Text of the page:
Fetal Alcohol Spectrum Disorders (FASDs) are one of the leading preventable causes of mental retardation and birth defects in the United States. FASDs are 100% preventable if a mother does not consume alcohol during pregnancy. Research suggests that physician advice is one of the most important factors in determining whether or not a pregnant woman decreases her alcohol intake. However, most physicians receive very little training on counseling and screening pregnant women for alcohol use.
To assess the knowledge and perceived self-efficacy to counsel and screen for alcohol use among pregnant women in third year medical students at two Midwestern medical schools.
Third year medical students (n = 259) from two Midwestern medical schools were administered a questionnaire via Survey Monkey assessing their knowledge and perceived self-efficacy to counsel for alcohol use among pregnant women as well as their perceived self-efficacy to screen for alcohol use among pregnant women using the T-ACE, CAGE, TWEAK, MAST and AUDIT.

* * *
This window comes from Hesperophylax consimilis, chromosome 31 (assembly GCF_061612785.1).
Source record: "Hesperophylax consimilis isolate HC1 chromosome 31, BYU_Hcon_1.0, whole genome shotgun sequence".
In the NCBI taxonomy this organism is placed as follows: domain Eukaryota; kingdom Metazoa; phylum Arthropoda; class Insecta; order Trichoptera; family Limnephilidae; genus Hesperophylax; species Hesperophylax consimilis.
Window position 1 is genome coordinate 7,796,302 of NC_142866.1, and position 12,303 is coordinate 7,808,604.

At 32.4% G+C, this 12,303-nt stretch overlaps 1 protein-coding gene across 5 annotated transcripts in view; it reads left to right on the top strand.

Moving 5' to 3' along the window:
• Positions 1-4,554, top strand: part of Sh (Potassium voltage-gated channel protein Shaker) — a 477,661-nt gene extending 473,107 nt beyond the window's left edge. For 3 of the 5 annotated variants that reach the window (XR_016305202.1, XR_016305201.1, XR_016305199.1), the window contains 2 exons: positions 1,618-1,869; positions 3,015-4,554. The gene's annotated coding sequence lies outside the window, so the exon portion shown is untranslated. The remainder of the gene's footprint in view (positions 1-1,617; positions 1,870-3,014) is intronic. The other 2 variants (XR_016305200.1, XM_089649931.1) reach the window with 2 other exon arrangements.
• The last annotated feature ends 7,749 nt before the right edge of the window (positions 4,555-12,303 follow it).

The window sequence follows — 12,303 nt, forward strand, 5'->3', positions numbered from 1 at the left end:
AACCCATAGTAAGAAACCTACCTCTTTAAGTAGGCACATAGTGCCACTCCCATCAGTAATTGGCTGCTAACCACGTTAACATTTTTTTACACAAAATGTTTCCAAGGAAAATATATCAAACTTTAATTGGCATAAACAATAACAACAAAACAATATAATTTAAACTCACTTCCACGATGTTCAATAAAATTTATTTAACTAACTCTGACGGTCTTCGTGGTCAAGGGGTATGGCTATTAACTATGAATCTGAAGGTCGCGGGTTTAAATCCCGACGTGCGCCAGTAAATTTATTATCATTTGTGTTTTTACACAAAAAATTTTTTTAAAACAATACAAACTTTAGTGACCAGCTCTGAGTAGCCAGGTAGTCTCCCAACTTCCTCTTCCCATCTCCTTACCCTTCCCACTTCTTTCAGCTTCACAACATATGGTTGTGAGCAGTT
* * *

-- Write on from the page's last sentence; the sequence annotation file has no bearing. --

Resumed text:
Findings revealed that most participants were knowledgeable about the health risks associated with consuming alcohol while pregnant and the screening tools, but less knowledgeable about the self-help/group support and treatment programs available to patients. In contrast, when asked about their confidence in using the different screening tools, although reporting being knowledgeable, they were most confident in using the CAGE and least confident in using the TACE, TWEAK, MAST and AUDIT respectively.
Recommendations are offered to medical schools for incorporating additional training in screening instruments and self-help/group support and treatment programs available to patients.
Keywords: Medical students, pregnant women, alcohol screening and counseling, FASD